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Some worthwhile commentary on Obama’s controversial decision to invite Pastor Rick Warren to give the Invocation at the Presidential Inauguration

Below is a sampling of some of the more worthwhile commentary – both for and against Warren and his inclusion – I’ve seen on the controversy. I do want to make one point up front, before I yield the floor. Some people, including Rick Sanchez on CNN, are arguing that it’s hypocritical of “the left” to oppose Warren’s inclusion in the inauguration ceremonies after having supported Obama’s position during the campaign that he would talk to our enemies, including the objectionable Iranian President Mahmoud Ahmadinejad. Whatever one thinks of Warren and the controversy, it’s a silly point for the obvious reason that Obama is not inviting the Iranian President to give a religious invocation at his inauguration. If he wants to talk to Iran, he has no choice but to talk to the Iranian political leadership. He had plenty of choice in whom he honored with a prestigious place at his swearing-in as President.

OK. On to the show.

Michelle Goldberg

Key quote:

“The truth is that the primary difference between Warren and, say, James Dobson (of the Christian Fundamentalist group Focus on the Family) is the former’s penchant for Hawaiian shirts. Warren compares abortion to the Holocaust, gay marriage to pedophilia and incest, and social gospel Christians as “closet Marxists.” He doesn’t believe in evolution. He has won plaudits from some journalists for his honesty in forthrightly admitting that he believes that Jews are going to hell, but even if one sees such candor is a virtue, the underlying conviction hardly qualifies him as an ecumenical peacemaker. Speaking to the Wall Street Journal earlier this year, Warren himself described his differences with Dobson as “mainly a matter of tone,” and was unable to come up with a theological issue on which they disagree.”

John Cole

Key quote: (from an interview Obama gave to the Washington Blade during the campaign)

Blade: If DOMA (Defense of Marriage Act) is repealed fully or in part, the federal government most likely still could not recognize civil unions or domestic partnerships performed by states. Would you ask Congress to pass federal enabling legislation that would require the federal government to recognize civil unions and/or domestic partnerships performed by states so that same-sex couples joined in civil unions or domestic partnerships could obtain the same federal rights and benefits of marriage that you have called for?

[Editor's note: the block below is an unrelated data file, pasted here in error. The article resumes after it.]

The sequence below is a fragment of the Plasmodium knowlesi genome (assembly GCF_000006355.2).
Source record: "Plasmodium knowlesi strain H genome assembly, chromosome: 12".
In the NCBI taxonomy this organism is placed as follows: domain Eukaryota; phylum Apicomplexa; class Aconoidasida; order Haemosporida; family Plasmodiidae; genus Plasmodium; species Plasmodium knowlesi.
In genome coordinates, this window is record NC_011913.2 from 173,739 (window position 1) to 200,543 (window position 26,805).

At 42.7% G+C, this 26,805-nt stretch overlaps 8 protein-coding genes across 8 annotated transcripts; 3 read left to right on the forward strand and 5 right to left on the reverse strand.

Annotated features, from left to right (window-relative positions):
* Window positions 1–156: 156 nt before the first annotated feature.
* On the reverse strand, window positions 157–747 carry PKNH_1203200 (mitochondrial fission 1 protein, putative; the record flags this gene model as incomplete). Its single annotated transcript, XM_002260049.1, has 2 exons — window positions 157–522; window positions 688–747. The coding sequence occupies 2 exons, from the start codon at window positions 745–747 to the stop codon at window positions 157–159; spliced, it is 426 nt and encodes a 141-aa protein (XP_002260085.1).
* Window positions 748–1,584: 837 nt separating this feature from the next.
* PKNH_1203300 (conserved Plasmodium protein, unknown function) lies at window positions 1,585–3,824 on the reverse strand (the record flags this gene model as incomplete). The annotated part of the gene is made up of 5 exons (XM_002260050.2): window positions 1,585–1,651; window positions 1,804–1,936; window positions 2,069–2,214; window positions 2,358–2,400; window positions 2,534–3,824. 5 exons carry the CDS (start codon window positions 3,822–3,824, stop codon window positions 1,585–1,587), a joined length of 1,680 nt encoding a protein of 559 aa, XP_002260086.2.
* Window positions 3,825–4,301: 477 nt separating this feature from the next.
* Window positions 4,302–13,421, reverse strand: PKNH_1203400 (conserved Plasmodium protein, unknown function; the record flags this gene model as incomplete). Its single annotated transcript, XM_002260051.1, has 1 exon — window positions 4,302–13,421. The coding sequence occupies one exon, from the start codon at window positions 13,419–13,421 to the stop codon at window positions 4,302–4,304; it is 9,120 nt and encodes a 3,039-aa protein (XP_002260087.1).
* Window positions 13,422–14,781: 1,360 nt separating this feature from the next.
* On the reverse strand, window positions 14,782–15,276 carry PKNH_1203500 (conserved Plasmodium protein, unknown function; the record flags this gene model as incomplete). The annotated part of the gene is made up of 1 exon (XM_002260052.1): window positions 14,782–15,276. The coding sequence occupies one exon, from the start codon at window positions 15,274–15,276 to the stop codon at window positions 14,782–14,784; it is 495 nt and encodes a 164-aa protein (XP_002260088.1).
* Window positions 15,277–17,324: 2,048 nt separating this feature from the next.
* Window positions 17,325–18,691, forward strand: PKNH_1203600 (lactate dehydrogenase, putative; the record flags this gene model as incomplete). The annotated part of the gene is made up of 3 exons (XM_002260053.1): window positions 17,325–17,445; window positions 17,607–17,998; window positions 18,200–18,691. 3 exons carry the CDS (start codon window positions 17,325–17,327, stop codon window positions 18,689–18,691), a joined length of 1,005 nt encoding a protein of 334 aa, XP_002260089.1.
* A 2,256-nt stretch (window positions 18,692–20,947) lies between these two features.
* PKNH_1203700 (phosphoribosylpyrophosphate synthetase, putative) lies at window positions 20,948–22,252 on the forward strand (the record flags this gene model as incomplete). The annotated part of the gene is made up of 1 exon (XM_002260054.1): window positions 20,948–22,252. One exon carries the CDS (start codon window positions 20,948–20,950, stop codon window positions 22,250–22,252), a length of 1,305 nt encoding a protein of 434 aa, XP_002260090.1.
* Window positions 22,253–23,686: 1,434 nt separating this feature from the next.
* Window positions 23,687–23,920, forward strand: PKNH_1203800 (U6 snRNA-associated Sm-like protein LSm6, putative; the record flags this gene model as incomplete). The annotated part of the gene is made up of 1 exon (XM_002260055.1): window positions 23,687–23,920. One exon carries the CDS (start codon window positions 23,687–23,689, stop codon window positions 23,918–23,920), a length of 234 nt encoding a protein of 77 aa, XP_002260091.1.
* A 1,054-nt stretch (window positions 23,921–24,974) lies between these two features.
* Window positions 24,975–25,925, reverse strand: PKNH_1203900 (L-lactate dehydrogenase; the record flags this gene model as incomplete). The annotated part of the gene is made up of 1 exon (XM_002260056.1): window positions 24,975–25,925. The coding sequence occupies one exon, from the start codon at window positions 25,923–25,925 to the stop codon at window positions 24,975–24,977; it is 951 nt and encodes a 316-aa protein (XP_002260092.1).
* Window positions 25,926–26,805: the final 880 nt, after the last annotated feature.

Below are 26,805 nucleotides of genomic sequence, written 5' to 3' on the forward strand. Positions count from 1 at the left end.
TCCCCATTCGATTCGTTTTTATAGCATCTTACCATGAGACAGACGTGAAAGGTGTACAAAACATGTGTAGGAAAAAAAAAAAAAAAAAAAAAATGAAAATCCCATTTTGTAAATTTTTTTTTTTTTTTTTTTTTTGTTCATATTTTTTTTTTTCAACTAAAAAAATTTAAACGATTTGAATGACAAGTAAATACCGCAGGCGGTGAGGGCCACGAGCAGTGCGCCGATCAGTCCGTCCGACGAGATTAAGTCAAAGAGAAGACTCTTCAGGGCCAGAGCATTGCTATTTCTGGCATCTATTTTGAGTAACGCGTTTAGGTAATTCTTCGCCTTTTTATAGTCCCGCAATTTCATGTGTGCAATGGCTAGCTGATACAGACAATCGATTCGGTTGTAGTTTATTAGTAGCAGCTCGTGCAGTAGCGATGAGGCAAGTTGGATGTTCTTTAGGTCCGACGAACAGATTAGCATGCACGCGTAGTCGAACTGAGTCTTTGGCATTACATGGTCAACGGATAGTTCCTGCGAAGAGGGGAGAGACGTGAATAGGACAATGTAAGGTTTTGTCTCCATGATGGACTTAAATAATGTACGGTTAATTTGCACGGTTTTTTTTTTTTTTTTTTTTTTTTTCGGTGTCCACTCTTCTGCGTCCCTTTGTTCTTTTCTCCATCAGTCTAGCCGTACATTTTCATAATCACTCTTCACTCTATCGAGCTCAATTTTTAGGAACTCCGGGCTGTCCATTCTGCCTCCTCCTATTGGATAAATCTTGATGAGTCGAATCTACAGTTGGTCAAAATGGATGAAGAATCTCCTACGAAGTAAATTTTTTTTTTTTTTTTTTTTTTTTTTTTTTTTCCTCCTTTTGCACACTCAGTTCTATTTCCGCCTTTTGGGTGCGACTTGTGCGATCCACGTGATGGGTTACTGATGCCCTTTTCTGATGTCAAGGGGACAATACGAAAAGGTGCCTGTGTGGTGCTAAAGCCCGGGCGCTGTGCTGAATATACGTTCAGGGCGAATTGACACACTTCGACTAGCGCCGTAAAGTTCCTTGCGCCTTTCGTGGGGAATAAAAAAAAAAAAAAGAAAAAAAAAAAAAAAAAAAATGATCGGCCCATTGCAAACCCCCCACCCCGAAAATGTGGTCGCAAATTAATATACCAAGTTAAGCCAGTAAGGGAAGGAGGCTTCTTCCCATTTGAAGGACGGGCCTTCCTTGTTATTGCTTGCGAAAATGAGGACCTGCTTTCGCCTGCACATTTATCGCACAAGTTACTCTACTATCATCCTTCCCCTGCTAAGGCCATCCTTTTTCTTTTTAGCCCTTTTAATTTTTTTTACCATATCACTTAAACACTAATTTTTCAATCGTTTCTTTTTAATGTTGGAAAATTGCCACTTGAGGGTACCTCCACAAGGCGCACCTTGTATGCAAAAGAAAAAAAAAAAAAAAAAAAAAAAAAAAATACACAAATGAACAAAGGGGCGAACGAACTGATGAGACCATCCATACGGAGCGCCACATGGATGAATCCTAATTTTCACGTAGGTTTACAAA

Obama: I support the notion that all people – gay or straight – deserve the same rights and responsibilities to assist their loved ones in times of emergency, deserve equal health insurance and other employment benefits currently extended to heterosexual married couples, and deserve the same property rights as anyone else.

If elected, I would call on Congress to enact legislation that would repeal DOMA and ensure that the over 1,100 federal legal rights and benefits currently provided on the basis of marital status are extended to same-sex couples in civil unions and other legally recognized unions.

Pam Spaulding

First of all, Warren was Barack Obama’s selection. While it was announced by an inaugural committee, the buck stops with the man at the top of the food chain. He wouldn’t have the anti-gay, anti-choice, anti-science, church-and-state-merging Warren up there if he didn’t think it was a good idea. After all, they are friends despite the megachurch pastor’s sandbagging of candidate Obama during the Saddleback forum re: choice.